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Amazon To Face EU Antitrust Charges: Report

Amazon To Face EU Antitrust Charges: Report

European Union is set to file formal antitrust charges against, Inc (NASDAQ: AMZN) on Tuesday, the Financial Times reports.

What Happened: European competition commissioner Margrethe Vestager will announce charges against the e-tailer on Tuesday over how it uses merchant data on its platform.

The investigators have been examining for about two years if the Seattle-based company violated the bloc's rules by being both a marketplace and a seller at the marketplace at the same time. Amazon allegedly gathers data from customers and vendors to develop and sell its products.

In the U.S., Amazon is a part of a group of companies under probe by the FTC and Department of Justice for antitrust violations.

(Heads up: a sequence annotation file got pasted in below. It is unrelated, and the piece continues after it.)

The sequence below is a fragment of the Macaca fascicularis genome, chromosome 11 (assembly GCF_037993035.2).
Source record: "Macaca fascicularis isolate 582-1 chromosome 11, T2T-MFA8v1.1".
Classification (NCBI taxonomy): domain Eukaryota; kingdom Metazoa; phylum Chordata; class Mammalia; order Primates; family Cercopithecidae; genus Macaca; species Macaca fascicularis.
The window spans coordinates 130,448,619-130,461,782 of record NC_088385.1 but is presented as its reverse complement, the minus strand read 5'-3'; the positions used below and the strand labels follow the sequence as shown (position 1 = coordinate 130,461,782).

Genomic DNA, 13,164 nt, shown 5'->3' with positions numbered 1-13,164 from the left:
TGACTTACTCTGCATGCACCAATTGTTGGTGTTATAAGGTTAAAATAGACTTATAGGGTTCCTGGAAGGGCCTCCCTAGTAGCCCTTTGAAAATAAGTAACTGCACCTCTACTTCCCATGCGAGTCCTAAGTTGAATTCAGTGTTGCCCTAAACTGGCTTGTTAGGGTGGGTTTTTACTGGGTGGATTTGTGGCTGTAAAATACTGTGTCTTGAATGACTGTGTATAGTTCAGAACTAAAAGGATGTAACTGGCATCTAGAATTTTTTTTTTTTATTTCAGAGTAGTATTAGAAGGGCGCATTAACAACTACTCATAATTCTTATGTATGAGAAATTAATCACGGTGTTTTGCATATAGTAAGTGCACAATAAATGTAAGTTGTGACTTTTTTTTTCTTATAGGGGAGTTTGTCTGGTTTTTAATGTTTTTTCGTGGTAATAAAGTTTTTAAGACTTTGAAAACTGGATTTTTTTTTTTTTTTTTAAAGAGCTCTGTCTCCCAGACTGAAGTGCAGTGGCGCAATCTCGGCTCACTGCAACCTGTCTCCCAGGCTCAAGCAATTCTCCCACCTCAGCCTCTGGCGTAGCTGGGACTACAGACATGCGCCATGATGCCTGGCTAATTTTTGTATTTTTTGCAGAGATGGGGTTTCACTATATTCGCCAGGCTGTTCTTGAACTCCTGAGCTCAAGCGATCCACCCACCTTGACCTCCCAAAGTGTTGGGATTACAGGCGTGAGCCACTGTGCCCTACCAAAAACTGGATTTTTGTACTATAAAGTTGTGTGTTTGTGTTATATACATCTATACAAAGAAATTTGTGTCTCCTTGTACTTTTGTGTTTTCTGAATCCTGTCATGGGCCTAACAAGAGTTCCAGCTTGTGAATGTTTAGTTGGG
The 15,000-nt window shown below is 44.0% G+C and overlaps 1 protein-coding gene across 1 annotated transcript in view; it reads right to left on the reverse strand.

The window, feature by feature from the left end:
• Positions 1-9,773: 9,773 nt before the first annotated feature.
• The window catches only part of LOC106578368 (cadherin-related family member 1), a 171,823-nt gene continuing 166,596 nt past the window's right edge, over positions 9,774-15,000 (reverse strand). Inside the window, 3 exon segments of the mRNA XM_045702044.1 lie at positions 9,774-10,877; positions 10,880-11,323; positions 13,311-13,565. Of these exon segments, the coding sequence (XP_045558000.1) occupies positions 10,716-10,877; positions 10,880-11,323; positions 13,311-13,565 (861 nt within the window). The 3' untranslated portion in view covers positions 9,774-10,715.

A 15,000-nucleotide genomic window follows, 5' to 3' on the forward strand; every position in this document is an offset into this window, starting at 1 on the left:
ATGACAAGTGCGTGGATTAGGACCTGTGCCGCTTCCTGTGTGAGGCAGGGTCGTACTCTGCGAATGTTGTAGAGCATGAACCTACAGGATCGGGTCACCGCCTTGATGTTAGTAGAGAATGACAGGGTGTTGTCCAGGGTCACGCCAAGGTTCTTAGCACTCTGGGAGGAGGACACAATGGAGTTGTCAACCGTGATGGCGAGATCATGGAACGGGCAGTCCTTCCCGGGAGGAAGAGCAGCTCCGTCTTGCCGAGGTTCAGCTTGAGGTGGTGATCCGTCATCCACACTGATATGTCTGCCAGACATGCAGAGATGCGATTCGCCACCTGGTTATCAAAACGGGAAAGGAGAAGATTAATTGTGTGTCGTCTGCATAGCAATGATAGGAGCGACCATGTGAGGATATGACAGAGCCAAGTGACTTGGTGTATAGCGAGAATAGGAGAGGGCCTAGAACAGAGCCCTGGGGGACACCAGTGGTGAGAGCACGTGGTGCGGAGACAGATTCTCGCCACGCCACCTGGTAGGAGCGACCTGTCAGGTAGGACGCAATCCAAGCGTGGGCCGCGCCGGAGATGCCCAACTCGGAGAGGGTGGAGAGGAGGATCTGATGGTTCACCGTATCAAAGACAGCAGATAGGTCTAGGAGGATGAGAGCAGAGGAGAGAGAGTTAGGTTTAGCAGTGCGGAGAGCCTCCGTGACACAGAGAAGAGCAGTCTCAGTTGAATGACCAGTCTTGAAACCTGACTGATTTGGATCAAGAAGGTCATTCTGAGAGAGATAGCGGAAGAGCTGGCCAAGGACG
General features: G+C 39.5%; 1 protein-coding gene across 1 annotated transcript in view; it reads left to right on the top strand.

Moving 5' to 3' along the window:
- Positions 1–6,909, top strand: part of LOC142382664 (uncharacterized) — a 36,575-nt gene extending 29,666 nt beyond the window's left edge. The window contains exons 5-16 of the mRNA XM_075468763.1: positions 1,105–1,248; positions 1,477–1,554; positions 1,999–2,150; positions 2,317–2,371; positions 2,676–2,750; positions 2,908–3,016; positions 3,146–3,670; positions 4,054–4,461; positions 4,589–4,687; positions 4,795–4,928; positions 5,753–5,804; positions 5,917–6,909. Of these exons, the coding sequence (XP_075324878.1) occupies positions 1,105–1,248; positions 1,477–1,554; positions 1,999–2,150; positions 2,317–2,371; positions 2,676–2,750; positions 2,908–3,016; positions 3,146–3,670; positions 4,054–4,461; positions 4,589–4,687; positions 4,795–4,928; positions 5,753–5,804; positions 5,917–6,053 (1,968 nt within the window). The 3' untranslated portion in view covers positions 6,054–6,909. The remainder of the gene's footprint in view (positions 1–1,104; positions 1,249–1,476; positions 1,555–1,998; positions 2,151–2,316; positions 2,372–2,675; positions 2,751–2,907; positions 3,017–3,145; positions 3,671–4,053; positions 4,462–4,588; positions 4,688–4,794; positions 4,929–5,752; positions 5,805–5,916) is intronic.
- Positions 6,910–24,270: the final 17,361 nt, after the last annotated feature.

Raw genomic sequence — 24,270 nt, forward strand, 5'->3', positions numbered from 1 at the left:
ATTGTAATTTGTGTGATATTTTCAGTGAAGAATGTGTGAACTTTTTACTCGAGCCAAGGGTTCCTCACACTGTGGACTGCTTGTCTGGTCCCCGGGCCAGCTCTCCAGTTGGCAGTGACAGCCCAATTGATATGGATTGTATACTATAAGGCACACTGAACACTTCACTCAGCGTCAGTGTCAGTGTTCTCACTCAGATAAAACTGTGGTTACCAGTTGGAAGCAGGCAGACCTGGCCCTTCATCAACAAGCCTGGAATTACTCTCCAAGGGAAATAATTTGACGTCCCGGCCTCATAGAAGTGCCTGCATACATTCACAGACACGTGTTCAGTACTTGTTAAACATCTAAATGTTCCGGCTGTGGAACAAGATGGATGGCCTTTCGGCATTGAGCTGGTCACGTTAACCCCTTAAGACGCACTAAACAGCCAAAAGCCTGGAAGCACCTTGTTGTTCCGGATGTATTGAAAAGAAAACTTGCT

Why It Matters: Though Amazon has declined to comment, it has played down the antitrust charges in the past, noting that many retailers have their private-label offerings, and online retail is only a small part of the overall retail sector, F.T. reports.

A report says that the U.S. is unlikely to copy E.U.'s antitrust charges because of the differences in the antitrust laws in the U.S. and E.U.

A U.S. attorney, Donald I. Baker, said that the U.S. antitrust law gives dominant companies far more latitude in managing their positions in the market. Under the domestic law, market dominance "still doesn't stop you from doing bad things," he added.

Wall Street Journal reports that the commission can force Amazon to alter its business practices and fine it as much as 10% of its annual global revenue. The penalty could go up to $28 billion based on the company's 2019 annual revenue.

Amazon can challenge such a decision in E.U. court.

Price Action: AMZN shares are trading lower by 2.22% to $3,074 in the pre-market session on the last check Tuesday.


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